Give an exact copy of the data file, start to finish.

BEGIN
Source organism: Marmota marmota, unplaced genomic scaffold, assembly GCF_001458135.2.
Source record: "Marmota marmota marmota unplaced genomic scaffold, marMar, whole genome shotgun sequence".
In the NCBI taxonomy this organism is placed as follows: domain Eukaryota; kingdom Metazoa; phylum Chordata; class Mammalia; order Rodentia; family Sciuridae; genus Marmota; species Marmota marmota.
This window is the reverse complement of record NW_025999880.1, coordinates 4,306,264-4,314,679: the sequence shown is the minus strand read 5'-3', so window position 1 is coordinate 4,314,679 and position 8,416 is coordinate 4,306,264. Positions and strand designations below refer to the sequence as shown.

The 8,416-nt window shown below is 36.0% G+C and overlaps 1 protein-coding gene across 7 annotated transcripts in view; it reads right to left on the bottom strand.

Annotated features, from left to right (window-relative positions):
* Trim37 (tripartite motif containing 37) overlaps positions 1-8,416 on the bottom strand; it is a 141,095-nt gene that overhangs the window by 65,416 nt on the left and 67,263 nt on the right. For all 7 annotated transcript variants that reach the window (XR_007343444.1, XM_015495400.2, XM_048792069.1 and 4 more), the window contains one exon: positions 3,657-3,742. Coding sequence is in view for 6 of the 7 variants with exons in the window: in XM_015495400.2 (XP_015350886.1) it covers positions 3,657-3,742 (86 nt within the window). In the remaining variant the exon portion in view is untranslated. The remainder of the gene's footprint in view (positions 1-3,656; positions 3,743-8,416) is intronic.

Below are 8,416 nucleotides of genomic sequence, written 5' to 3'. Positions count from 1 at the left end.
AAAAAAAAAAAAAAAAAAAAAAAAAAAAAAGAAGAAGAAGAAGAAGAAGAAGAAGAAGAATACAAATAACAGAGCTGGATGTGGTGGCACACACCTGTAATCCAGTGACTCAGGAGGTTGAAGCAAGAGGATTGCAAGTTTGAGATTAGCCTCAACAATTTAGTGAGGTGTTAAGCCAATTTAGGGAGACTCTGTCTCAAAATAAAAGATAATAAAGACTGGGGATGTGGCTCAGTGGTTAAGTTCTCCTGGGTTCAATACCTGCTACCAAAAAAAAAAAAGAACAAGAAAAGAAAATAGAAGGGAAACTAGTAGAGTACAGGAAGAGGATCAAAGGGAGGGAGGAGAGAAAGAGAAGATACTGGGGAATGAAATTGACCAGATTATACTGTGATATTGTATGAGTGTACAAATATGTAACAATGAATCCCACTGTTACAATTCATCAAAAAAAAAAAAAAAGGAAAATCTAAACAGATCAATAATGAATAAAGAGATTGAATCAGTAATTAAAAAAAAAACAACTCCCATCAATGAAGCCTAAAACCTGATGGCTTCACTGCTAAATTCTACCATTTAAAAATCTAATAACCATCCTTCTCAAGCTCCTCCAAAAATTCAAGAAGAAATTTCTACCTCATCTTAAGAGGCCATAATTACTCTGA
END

Source organism: Marmota marmota, unplaced genomic scaffold, assembly GCF_001458135.2.
Source record: "Marmota marmota marmota unplaced genomic scaffold, marMar, whole genome shotgun sequence".
In the NCBI taxonomy this organism is placed as follows: domain Eukaryota; kingdom Metazoa; phylum Chordata; class Mammalia; order Rodentia; family Sciuridae; genus Marmota; species Marmota marmota.
This window is the reverse complement of record NW_025999880.1, coordinates 4,306,264-4,314,679: the sequence shown is the minus strand read 5'-3', so window position 1 is coordinate 4,314,679 and position 8,416 is coordinate 4,306,264. Positions and strand designations below refer to the sequence as shown.

The 8,416-nt window shown below is 36.0% G+C and overlaps 1 protein-coding gene across 7 annotated transcripts in view; it reads right to left on the bottom strand.

Annotated features, from left to right (window-relative positions):
* Trim37 (tripartite motif containing 37) overlaps positions 1-8,416 on the bottom strand; it is a 141,095-nt gene that overhangs the window by 65,416 nt on the left and 67,263 nt on the right. For all 7 annotated transcript variants that reach the window (XR_007343444.1, XM_015495400.2, XM_048792069.1 and 4 more), the window contains one exon: positions 3,657-3,742. Coding sequence is in view for 6 of the 7 variants with exons in the window: in XM_015495400.2 (XP_015350886.1) it covers positions 3,657-3,742 (86 nt within the window). In the remaining variant the exon portion in view is untranslated. The remainder of the gene's footprint in view (positions 1-3,656; positions 3,743-8,416) is intronic.

Below are 8,416 nucleotides of genomic sequence, written 5' to 3'. Positions count from 1 at the left end.
AAAAAAAAAAAAAAAAAAAAAAAAAAAAAAGAAGAAGAAGAAGAAGAAGAAGAAGAAGAATACAAATAACAGAGCTGGATGTGGTGGCACACACCTGTAATCCAGTGACTCAGGAGGTTGAAGCAAGAGGATTGCAAGTTTGAGATTAGCCTCAACAATTTAGTGAGGTGTTAAGCCAATTTAGGGAGACTCTGTCTCAAAATAAAAGATAATAAAGACTGGGGATGTGGCTCAGTGGTTAAGTTCTCCTGGGTTCAATACCTGCTACCAAAAAAAAAAAAGAACAAGAAAAGAAAATAGAAGGGAAACTAGTAGAGTACAGGAAGAGGATCAAAGGGAGGGAGGAGAGAAAGAGAAGATACTGGGGAATGAAATTGACCAGATTATACTGTGATATTGTATGAGTGTACAAATATGTAACAATGAATCCCACTGTTACAATTCATCAAAAAAAAAAAAAAAGGAAAATCTAAACAGATCAATAATGAATAAAGAGATTGAATCAGTAATTAAAAAAAAAACAACTCCCATCAATGAAGCCTAAAACCTGATGGCTTCACTGCTAAATTCTACCATTTAAAAATCTAATAACCATCCTTCTCAAGCTCCTCCAAAAATTCAAGAAGAAATTTCTACCTCATCTTAAGAGGCCATAATTACTCTGA